Minnesota Profile: A Joyful Noise
Heron rookeries are raucous places.
By Paul Gruchow
A single great blue heron is an imposing sight. An adult male stands 4 feet tall, has a wingspan of 6 feet, and wields a half-foot-long beak that looks more like a switchblade than a pair of mandibles. It has fierce yellow eyes with black, unflinching pupils, and a long plume floats out from the back of its head as if from a battle helmet.
The heron is a stalker, a bird that hunts its prey -- fish (mostly not game fish), snakes, frogs, lizards, crayfish, insects, mice, shrews, rats. It relies on stealth and speed. It stands as still as a stone, or prowls in slow motion, or sweeps one of its improbably long toes to gently stir up whatever is lurking at the bottom of a body of water until a suitable meal comes along, and then in a flash seizes the victim in its mandibles or stabs it through, rearranges the catch bellyward, and swallows it whole. When threatened by something bigger or more powerful than it, the great blue heron goes for its attacker's eyes.
The nurseries in which the young are roosted, hatched, raised, and fledged are called rookeries. There are about 230 rookeries in Minnesota, including one on Crane Island in Chisago County's Rush Lake. The island's name reflects the common confusion of cranes with herons. The two kinds of birds are, however, easily distinguished in flight. Cranes fly with their necks extended, herons with their necks tucked in. Depending upon the year, Crane Island supports between 200 and 400 active great blue heron nests (once there were as many as 500), each containing two to four eggs. The herons, in turn, are joined by smaller numbers of nesting great egrets and double-crested cormorants. Its rookery is among the half-dozen largest in the state.
The island itself is slender and small -- about 23 acres. At its highest point it rises just 10 feet above the water. It is surrounded by bulrushes and covered with tall trees -- basswoods and sugar maples, mainly, but also red oaks, silver maples, cottonwoods, ashes, and the skeletons of American elms, which were once the most common nesting sites of the herons. During the nesting season, which runs from mid-April to mid-July, the island is a raucous place.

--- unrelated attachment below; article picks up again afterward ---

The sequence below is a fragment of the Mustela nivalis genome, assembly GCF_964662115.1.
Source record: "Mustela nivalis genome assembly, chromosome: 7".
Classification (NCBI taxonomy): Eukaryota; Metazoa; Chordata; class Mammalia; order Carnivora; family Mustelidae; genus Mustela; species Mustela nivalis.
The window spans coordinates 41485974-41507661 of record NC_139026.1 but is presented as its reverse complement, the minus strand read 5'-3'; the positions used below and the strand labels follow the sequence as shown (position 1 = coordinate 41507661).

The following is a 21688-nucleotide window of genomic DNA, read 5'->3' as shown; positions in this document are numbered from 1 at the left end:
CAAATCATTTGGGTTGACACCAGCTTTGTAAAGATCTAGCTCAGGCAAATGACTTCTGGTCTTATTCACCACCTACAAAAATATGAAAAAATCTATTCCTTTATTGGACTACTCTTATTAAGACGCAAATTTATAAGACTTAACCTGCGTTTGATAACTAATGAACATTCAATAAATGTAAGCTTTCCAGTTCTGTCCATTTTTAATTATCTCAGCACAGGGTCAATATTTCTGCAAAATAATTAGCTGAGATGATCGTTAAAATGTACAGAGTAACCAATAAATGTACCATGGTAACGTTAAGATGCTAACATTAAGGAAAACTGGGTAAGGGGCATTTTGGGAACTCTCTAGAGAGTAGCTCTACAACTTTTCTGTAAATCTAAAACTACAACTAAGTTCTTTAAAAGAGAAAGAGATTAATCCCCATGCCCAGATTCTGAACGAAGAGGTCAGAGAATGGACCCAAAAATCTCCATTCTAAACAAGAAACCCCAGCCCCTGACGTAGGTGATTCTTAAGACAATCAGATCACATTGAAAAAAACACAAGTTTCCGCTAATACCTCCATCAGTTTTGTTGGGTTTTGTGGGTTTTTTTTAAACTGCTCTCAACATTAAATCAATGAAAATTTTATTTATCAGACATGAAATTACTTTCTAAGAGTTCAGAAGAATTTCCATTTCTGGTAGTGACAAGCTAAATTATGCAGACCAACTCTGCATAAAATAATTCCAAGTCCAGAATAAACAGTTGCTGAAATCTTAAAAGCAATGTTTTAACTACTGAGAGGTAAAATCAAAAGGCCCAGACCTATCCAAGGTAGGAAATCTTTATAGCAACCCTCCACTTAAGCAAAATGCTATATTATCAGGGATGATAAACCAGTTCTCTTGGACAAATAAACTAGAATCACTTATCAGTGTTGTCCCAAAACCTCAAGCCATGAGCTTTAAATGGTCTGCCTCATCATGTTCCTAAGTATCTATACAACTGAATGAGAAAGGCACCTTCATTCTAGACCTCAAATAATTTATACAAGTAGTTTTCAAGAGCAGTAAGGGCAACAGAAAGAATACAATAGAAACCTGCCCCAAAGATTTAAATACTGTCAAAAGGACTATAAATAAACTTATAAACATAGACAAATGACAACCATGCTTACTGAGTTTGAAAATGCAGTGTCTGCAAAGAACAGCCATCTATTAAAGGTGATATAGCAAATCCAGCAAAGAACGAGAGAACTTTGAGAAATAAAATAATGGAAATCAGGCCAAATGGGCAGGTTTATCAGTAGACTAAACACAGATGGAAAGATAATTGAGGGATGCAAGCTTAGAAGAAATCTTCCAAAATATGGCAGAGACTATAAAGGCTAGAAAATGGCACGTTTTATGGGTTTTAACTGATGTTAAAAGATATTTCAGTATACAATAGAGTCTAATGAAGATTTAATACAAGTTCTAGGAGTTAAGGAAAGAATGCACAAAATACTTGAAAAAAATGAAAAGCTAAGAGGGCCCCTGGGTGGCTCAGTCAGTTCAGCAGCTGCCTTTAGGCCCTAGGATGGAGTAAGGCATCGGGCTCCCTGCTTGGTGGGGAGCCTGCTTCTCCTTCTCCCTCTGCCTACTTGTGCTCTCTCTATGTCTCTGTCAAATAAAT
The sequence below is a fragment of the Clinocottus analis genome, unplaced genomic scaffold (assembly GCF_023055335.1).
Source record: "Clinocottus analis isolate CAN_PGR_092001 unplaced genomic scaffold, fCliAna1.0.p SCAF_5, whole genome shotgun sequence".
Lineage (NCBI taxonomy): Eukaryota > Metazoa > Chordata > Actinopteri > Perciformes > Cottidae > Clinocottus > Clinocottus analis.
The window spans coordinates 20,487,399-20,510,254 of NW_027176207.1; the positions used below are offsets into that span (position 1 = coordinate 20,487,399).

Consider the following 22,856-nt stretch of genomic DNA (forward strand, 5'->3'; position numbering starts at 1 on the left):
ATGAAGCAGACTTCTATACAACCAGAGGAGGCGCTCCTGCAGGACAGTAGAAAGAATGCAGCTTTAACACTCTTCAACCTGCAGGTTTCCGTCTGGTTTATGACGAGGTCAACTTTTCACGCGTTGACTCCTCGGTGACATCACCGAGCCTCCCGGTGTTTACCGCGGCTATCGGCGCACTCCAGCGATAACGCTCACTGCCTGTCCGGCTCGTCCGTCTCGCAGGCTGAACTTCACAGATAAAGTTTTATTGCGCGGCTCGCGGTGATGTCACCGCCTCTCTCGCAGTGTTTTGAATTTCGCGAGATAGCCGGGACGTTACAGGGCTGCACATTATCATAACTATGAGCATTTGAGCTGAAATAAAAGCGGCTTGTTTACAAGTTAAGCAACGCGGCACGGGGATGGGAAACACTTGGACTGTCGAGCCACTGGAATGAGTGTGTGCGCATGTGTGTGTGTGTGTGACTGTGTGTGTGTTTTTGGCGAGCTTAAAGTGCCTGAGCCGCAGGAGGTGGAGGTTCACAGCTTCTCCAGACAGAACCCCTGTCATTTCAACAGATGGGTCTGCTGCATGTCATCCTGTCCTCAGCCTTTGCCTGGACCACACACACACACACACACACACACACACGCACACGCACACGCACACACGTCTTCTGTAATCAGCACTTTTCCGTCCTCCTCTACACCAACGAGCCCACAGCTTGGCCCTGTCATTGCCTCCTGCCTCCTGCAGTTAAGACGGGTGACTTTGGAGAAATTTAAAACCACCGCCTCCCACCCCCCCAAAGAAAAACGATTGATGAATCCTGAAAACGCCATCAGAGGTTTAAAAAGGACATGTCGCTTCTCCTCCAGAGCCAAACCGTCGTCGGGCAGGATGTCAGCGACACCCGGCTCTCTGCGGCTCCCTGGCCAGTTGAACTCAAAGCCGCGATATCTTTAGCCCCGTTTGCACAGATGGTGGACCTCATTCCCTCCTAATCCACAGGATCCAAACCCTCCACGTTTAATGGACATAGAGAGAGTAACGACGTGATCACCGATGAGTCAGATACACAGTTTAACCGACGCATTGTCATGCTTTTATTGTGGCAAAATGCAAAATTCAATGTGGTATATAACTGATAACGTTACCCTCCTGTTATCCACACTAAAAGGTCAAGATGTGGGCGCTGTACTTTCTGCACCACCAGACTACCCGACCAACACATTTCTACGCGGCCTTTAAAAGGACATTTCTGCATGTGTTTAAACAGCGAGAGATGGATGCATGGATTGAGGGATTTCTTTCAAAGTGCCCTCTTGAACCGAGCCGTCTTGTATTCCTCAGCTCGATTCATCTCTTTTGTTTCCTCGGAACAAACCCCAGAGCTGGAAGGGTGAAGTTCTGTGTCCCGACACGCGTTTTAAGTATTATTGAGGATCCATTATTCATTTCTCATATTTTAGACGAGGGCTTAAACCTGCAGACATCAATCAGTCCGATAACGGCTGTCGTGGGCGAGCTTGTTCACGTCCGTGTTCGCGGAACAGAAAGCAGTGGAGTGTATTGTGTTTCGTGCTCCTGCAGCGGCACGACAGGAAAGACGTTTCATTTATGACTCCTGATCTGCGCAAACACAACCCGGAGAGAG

I went to the island, now designated Rush Lake Island Scientific and Natural Area, by boat one early May day with Steve Kittelson, who works for the Department of Natural Resources Nongame Wildlife Program. Three herons returning from an early morning fishing expedition led the way. The day was overcast and breezy. As we approached the rookery, the nests of the herons came into view: large platforms made of sticks, reeds, and whatever else happened to be available for the scrounging, including garbage and bits of plastic. The nests protruded from the highest and most exposed tree limbs in the forest canopy.
Some critters are remarkable architects, but the great blue herons are not among them. Their nests look haphazard, unkempt, and unsafe. Indeed, Kittelson said, he's seen nests so thin you could spot the eggs from below. Falls from nests are the leading killer of chicks, fewer than 40 percent of which survive their first year. Rookeries, in fact, are pretty smelly places. Young chicks are fed partially digested food, which their parents regurgitate into their mouths. As the young birds mature, the parents simply toss the contents of their stomachs into the nest and let the chicks fend for themselves. I saw the nests writhing and dancing from the relatively light winds. A great blue heron rookery would not be a place for a creature queasy of stomach.
We circled the little island, noting the places where there seemed to be concentrations of nests. We looked, in vain, for evidence of black-crowned night herons, a smaller and much rarer species that sometimes nests among great blues. The black-crowned herons are night feeders, the great blues day feeders, so the association is perfectly compatible.
Even without the comings and goings of the herons, the place bustled with activity. In the bulrush shallows, carp churned and splashed in noisy mating rituals. Flocks of Canada geese honked among the cattails. Along the shore, a plump woodchuck stood gazing out upon the water, looking as content as a Minnesotan with a cup of fresh coffee on the first day of a long holiday at the lake cabin.
Clucking and Skrawking
But it was not until we beached our boat and ventured onto the island (something strictly prohibited during nesting season except with advance permission and good cause -- in this case, a survey of the year's population) that the full extent of the activity in the rookery became obvious. There was, for one thing, the clamor of the herons, both the persistent clucking of the chicks and the sharp skrawking of the adults, a sound, Kittelson said, "that always reminds me of something prehistoric, like the call of an archaeopteryx." There was the abundance of the nests, seemingly one in every place where a nest might have been built. And there was the litter on the ground -- the many broken eggshells, here the bones of a creature consumed, there half a fish dropped before it could be finished, everywhere the broad splashes of white guano and its strong, acrid barnyard odor.